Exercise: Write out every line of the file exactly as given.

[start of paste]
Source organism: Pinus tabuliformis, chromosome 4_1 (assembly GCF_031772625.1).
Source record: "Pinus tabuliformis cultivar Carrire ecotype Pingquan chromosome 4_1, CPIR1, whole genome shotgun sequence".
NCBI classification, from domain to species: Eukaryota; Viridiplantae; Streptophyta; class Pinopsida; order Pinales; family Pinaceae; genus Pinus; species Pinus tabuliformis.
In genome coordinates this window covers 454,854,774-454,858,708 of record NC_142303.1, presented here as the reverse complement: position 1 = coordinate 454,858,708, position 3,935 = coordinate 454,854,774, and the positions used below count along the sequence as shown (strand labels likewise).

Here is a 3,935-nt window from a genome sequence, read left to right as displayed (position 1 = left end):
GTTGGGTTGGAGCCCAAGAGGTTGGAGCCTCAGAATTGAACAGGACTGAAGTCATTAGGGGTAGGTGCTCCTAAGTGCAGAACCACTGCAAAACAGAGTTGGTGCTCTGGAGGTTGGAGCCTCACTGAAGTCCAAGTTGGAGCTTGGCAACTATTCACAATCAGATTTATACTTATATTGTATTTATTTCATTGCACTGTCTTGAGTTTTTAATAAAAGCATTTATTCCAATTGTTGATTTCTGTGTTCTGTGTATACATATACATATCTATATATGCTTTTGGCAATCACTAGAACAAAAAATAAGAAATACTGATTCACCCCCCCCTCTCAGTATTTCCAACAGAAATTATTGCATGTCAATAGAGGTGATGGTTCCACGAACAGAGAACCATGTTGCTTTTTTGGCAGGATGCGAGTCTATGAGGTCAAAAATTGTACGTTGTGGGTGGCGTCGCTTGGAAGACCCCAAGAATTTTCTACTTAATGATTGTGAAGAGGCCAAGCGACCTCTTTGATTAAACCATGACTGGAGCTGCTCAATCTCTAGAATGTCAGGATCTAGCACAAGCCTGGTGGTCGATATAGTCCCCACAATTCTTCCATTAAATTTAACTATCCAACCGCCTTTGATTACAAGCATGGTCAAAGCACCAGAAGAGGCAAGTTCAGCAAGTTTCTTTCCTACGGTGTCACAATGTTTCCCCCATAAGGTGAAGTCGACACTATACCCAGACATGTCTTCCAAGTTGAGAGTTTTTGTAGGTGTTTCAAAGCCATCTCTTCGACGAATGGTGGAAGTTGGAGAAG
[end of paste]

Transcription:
Source organism: Pinus tabuliformis, chromosome 4_1 (assembly GCF_031772625.1).
Source record: "Pinus tabuliformis cultivar Carrire ecotype Pingquan chromosome 4_1, CPIR1, whole genome shotgun sequence".
NCBI classification, from domain to species: Eukaryota; Viridiplantae; Streptophyta; class Pinopsida; order Pinales; family Pinaceae; genus Pinus; species Pinus tabuliformis.
In genome coordinates this window covers 454,854,774-454,858,708 of record NC_142303.1, presented here as the reverse complement: position 1 = coordinate 454,858,708, position 3,935 = coordinate 454,854,774, and the positions used below count along the sequence as shown (strand labels likewise).

Here is a 3,935-nt window from a genome sequence, read left to right as displayed (position 1 = left end):
GTTGGGTTGGAGCCCAAGAGGTTGGAGCCTCAGAATTGAACAGGACTGAAGTCATTAGGGGTAGGTGCTCCTAAGTGCAGAACCACTGCAAAACAGAGTTGGTGCTCTGGAGGTTGGAGCCTCACTGAAGTCCAAGTTGGAGCTTGGCAACTATTCACAATCAGATTTATACTTATATTGTATTTATTTCATTGCACTGTCTTGAGTTTTTAATAAAAGCATTTATTCCAATTGTTGATTTCTGTGTTCTGTGTATACATATACATATCTATATATGCTTTTGGCAATCACTAGAACAAAAAATAAGAAATACTGATTCACCCCCCCCTCTCAGTATTTCCAACAGAAATTATTGCATGTCAATAGAGGTGATGGTTCCACGAACAGAGAACCATGTTGCTTTTTTGGCAGGATGCGAGTCTATGAGGTCAAAAATTGTACGTTGTGGGTGGCGTCGCTTGGAAGACCCCAAGAATTTTCTACTTAATGATTGTGAAGAGGCCAAGCGACCTCTTTGATTAAACCATGACTGGAGCTGCTCAATCTCTAGAATGTCAGGATCTAGCACAAGCCTGGTGGTCGATATAGTCCCCACAATTCTTCCATTAAATTTAACTATCCAACCGCCTTTGATTACAAGCATGGTCAAAGCACCAGAAGAGGCAAGTTCAGCAAGTTTCTTTCCTACGGTGTCACAATGTTTCCCCCATAAGGTGAAGTCGACACTATACCCAGACATGTCTTCCAAGTTGAGAGTTTTTGTAGGTGTTTCAAAGCCATCTCTTCGACGAATGGTGGAAGTTGGAGAAG